We just bought the park a couple of months ago and we have 2 lots that are a disaster. I have no idea how the managers let these places get in this mess. One of them is doing everything we ask and it seems we are always finding stuff he needs to get rid of. The other one is dragging his feet, we want to send him a letter giving him 45 days (or so) to get it cleaned up. My question is, what if he doesn’t? How do you decide how much to charge him? He has a storage building on the front of his property that needs to go, he has another one on the back of his property and he’s building another one in the middle of his property. We told him he could keep one. If we have to go in and clean it up, can we remove the 2 extra storage buildings? And, what do you do with the tools, equipment, etc that he has in the storage buildings?
I have it in my lease. Which is for the most part was given at the boot camp with minor changes.
Mine says 40 per occurrence. If you have to make 4 trips it is 160. If we have to rent a truck and gas etc… That is added up.
The point is to let the person know these charge - all of them. Most will not want the expenses added and will clean the way you ask. Business like approach where you are not interested in listening to a bunch of hogwash gets point across.
This is the type of tenant you need to get rid of. You will never get him to live up to your standards and will constantly be at odds over one issue or other. The end goal you really need to achieve is eviction. Bring in a outside contractor to provide and estimate for clean up. Give the estimate to the home owner and additionally let him know all personal possessions will be placed in a storage facility that he will be responsible for paying. Tell them they have 30 days to do all work as requested and let him know at that time the contractor will be hired and if he does not pay the cost he will be evicted. The small cost of hiring a contractor is worth the price if in the end you can successfully evict .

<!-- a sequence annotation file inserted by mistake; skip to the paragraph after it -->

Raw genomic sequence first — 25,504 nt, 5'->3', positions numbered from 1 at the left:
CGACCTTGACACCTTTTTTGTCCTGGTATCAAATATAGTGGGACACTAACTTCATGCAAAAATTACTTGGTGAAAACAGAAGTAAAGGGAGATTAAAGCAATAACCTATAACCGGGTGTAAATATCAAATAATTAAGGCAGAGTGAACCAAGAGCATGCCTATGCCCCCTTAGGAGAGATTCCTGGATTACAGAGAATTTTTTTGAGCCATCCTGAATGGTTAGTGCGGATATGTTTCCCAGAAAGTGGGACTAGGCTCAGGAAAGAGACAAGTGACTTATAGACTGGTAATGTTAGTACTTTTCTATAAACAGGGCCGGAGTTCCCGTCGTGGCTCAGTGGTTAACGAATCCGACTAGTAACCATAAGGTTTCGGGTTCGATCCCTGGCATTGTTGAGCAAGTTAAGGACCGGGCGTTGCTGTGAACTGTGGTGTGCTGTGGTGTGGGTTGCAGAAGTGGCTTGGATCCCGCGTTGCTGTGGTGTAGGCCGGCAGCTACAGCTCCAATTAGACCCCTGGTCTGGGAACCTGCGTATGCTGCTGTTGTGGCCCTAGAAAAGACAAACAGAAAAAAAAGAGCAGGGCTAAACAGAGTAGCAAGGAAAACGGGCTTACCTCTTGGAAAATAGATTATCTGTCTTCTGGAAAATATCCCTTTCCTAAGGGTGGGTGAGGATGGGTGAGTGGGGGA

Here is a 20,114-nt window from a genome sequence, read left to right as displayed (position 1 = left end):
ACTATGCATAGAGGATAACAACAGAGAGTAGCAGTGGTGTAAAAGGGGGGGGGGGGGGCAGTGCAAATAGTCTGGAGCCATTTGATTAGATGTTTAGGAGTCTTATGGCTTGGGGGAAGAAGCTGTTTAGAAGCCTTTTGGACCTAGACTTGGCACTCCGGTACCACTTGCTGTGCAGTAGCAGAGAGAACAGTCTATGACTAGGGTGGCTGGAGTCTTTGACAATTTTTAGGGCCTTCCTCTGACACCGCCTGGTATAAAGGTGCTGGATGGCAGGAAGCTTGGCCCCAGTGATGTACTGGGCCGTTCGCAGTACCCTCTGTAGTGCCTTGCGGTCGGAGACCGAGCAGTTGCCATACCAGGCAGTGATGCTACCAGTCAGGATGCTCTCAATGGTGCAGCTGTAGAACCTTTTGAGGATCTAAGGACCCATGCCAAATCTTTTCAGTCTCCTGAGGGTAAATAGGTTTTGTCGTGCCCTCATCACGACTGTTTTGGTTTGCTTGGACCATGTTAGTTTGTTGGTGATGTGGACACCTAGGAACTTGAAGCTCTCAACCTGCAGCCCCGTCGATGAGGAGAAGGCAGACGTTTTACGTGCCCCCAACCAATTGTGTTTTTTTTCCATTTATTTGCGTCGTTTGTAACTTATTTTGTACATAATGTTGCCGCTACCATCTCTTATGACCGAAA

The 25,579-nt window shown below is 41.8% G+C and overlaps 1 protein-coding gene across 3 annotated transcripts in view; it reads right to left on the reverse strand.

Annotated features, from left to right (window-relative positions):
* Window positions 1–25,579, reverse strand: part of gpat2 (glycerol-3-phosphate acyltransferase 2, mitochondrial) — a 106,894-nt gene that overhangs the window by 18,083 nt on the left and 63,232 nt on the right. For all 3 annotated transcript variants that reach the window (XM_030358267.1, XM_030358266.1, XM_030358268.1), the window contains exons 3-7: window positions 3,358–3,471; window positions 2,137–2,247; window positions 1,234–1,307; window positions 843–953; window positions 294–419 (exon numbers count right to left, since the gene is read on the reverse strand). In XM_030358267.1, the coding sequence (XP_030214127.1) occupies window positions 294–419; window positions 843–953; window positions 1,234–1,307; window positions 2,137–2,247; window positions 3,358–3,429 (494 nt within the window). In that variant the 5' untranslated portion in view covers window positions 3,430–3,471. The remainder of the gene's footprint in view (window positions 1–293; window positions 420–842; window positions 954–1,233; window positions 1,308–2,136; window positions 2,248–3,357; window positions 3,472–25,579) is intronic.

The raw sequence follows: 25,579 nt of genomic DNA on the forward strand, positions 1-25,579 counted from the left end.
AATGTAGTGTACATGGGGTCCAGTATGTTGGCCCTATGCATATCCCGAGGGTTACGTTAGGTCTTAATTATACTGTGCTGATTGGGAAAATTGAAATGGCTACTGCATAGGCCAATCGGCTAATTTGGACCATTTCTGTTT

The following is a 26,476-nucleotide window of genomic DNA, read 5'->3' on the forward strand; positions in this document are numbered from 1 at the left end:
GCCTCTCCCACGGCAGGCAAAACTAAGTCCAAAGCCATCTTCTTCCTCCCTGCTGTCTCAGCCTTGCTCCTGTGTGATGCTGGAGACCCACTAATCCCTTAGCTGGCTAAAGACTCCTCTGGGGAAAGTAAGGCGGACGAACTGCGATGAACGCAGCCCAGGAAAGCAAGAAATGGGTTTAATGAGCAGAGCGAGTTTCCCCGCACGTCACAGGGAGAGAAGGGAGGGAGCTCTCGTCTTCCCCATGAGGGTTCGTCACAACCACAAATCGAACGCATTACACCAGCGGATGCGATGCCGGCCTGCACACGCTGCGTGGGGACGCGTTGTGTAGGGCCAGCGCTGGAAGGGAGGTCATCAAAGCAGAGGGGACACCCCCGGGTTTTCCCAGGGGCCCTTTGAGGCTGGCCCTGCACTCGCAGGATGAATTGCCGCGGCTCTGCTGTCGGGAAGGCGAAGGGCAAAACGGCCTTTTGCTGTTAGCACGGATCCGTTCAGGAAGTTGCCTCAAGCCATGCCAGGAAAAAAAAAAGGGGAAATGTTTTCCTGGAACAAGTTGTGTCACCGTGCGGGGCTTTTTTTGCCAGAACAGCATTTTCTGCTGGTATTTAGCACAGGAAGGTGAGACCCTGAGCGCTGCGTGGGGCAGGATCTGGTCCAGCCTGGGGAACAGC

With our ‘Turn Around’ Mobile Home Park we inherited a City Code Enforcement Officer who loves to come to our MHP.For our particular situation we are in the process of turning around the Park, so the City Code Enforcement Officer is a good thing (as she acts as the ‘Bad Guy’).Our City Code Enforcement Officer gives Tickets to our Tenants.One Tenant (who likes to collect items) was recently given a Court Appearance Ticket with a big fine.The Tenant took the Ticket seriously and cleaned up his Lot.We also have discovered that the neighboring apartment complex feels the need to throw their trash bags over the 8 foot fence into our MHP.One of our industrious Tenants looked through the trash bags and found the name and address of the Apartment Offender.Our City Code Enforcement Officer is now sending this Apartment Offender a Ticket for littering.Now I know that Frank is not necessarily a fan of the City Code Enforcement Officers.However, in our situation the City Code Enforcement Officer is really trying to help us out.We wish you the very best!
If you break or upset the tenant stuff get ready for a court date and what liability insurance company would defend your actions? My policy is to give a 30 day notice to clean up and if not complete give an evixction-- the gossip will spread quickly to CLEAN-UP or expect a notice.
Just non-renew his lease and get it over with. He will run off, and you will take the home as abandoned property, throw everything in the trash, renovate, and get a decent tenant in it. The mobile home park motto needs to be “it’s easier to change people, than to change people”. You can try to work with them for a short while, but if he does not really get aggressive on the clean up fast, it’s just not fair to the other residents to be having to live side-by-side with that type of resident.